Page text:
I put down the pen and stared at it. The one thing that was clear was this list would take hard work, but as I learned on the farm, hard work pays off and I was committed to go forward with the list. I have used the reverse list many times and it allows for full introspection, and breaks down a goal that seems unattainable into smaller steps, laying out a plan to achieve that goal.

It is good to have thoughts, goals and dreams, but once those goals are written they gain a power of their own. There is real power in the list. Even if the list is just a weekend project list, the act of writing it down creates the goal and the work ethic creates the accomplishment of that goal. Good planning, knowing the downside of procrastination, and the work ethics I learned on the farm have been instrumental in my accomplishments. I love my lists and I love the productivity and the sense of accomplishment that comes with striking things off lists.  I thank my farm roots for the productivity, work ethics and the ability of good planning with the power of the list.

Taking Flight

I love flying and I love airports. I love the excitement of flying to a new adventure and I love the feeling of entering an airport to head to my comfy home after being gone a little too long. The excitement starts with the packing of my bags and carefully choosing what goes into the suitcase for my adventure. I lay everything out as the days tick closer, and I add and take away things from the pile, as I seem to always initially want to bring a little too much. The packing is part of img_1830the fun and the more you do it the better you get at it.

My excitement mounts as we leave for the airport. We live a little over an hour from the airport, and as anyone will tell you, I leave way too early and get there way too early. We say goodbye to the nice person we talked into giving us a ride to the airport, do our final hugs (it’s usually one of my kids), and my steps lighten as I walk through the big automatic doors and step into the hustle of travelers milling to find their airline, their gates, and check in.

It is a very diverse group. You see every age, every race and a mixture of young adventure travelers carrying everything on their backs, to business people dressed to impress. You see wealthy and poor, families doing their best to herd their children to their destination and old folks moving slowly, hoping to visit relatives or have an adventure of their own. The people watching is amazing, especially guessing people’s stories.

Bimg_1011eing early allows me to be relaxed in my check in and going through security. We fly enough that we have the pre-check area where the security is not quit as onerous. I would never want to be one of those crazy people that are running late and practically miss their flight. That is too stressful. It would take the fun out of the journey. I do not mind spending time having a little food or drinks at the airport and people watching. We also work a lot and so having a few hours to relax, and read or talk to each other is a nice break and part of the beauty of escaping our daily lives. We sometimes go over our itinerary or look at maps for our adventure and make sure we have everything we need.

When it comes time to load the plane we are ready and the excitement starts to peak again. I take my seat and arrange the things I need to keep me busy while in flight. Despite being a real img_5963type A most of the time, I seem to take on a different internal relaxation and I am no longer in a hurry once I board the plane. I am ready for the down time and the relaxation of having nothing to accomplish during the flight other than enjoy myself. I have an iPad for movies, iPod for music and magazines, snacks and gum for my ears, although we have flown so often we are good at clearing our ears as they pop from the altitude.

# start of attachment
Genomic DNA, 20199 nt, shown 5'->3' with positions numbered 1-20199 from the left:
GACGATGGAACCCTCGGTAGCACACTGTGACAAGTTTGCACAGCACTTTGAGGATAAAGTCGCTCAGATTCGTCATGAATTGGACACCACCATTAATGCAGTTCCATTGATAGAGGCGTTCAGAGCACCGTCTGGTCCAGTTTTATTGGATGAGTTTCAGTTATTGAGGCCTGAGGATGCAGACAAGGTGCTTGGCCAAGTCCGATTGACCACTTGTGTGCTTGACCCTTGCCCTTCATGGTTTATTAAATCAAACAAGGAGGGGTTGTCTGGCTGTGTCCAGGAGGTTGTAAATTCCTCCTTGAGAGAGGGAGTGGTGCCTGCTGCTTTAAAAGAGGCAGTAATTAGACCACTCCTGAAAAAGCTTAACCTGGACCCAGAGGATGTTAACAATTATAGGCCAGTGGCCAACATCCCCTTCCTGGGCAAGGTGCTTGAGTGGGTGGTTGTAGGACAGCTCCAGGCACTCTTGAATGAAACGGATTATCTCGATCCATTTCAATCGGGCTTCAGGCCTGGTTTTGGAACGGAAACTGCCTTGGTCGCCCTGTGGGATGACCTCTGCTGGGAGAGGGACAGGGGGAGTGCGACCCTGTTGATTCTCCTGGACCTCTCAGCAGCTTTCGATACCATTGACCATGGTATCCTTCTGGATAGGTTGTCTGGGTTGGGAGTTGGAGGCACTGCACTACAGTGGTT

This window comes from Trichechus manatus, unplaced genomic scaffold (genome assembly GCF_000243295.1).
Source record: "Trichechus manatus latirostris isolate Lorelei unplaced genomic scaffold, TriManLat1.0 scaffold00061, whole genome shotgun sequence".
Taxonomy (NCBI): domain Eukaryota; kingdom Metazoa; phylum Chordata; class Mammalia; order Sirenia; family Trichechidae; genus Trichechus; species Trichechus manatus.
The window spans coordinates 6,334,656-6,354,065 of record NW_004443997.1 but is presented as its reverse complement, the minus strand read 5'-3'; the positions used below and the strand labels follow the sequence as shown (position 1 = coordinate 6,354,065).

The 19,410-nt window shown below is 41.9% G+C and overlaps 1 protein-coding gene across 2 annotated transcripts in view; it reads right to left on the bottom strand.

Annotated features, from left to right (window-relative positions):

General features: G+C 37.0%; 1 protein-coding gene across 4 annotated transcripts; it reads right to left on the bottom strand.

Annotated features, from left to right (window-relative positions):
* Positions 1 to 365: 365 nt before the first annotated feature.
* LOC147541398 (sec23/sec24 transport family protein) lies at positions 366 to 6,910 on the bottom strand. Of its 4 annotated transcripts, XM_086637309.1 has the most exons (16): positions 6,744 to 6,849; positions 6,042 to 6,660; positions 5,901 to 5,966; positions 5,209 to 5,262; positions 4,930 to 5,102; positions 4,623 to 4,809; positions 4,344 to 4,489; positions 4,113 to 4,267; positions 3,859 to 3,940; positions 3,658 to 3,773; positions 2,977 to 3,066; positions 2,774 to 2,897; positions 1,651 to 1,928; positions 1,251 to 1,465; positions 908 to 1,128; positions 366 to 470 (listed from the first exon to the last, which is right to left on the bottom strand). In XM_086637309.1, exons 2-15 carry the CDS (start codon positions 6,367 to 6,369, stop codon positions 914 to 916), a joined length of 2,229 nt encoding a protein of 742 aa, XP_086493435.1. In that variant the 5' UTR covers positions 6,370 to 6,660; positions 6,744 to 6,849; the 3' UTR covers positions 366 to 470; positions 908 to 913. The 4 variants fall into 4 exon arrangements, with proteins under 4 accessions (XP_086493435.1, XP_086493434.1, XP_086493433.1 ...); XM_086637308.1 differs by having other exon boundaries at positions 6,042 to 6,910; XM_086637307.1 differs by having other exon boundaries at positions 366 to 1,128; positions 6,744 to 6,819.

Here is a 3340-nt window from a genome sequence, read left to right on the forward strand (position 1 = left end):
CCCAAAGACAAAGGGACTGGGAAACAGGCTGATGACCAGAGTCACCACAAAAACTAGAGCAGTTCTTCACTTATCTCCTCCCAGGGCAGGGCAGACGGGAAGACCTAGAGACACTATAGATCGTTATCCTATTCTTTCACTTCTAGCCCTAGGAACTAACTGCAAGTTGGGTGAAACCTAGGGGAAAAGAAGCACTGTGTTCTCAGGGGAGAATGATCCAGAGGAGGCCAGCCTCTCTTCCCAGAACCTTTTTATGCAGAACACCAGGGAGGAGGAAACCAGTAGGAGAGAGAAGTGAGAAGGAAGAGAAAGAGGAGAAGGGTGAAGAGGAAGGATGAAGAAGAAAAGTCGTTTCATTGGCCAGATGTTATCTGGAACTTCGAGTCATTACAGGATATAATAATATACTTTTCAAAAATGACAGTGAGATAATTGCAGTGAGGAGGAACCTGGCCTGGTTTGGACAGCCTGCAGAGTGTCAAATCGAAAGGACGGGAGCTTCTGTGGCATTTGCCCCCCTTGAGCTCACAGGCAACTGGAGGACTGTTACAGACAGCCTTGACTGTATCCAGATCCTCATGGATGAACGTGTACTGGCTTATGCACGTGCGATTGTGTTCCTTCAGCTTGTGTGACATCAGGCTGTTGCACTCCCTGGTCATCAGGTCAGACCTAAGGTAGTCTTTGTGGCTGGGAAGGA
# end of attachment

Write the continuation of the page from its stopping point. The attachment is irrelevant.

As the engines rev and the plane slowly starts to move my heart beats faster, and as the plane sits at the beginning of the runway and then the brakes let go to propel us into the air my heart img_1023soars with the plane into the clouds. To fly through clouds is indescribable. It is the feeling of almost lightheadedness and weightlessness as if being released from our earthly bonds. I love sitting by the window and watching the clouds go by. Flying on a beautiful sunny, puffy cloud kind of day is the best. I have occasionally had dreams where I can fly, but this is the reality of flying through the blue sky ever higher and even going right through clouds. It is amazing what you can see from the windows. Rivers look like narrow snakes winding for miles, you see the beautiful checker board of the Midwest farm fields and the mountains and I’ve even spotted the Winslow Arizona crater.img_9499

When Joe is with me we take turns at the window, but the reality is that the middle seat is fine with me if Joe is by the window, because I can lean way over him looking at the beauty out of the window.  I don’t mind sitting close to strangers. Either they are in their own world and they barely talk or they are the kind that are fun to get to know a little, before settling into movies or other entertainment. I have learned a lot from strangers over the years in airplanes.

Certain flights stick out in my mind. I have a favorite memory of a flight from Christchurch, New Zealand to Bluff, New Zealand on its southern most coast. It was a beautiful puffy cloud day and we took off about noon. It was a short flight of only a couple of hours, and our plane was small with propellers. New Zealand air has the coolest looking planes. They are black, and the smaller img_8989ones with propellers look like palm trees attached to the wings. As we loaded onto the plane we were of course in the best of spirits possible because we were on vacation and in the middle of our great adventure. We were having a fabulous time in New Zealand and therefore stress free and eating the best foods and drinks, with no work to worry about.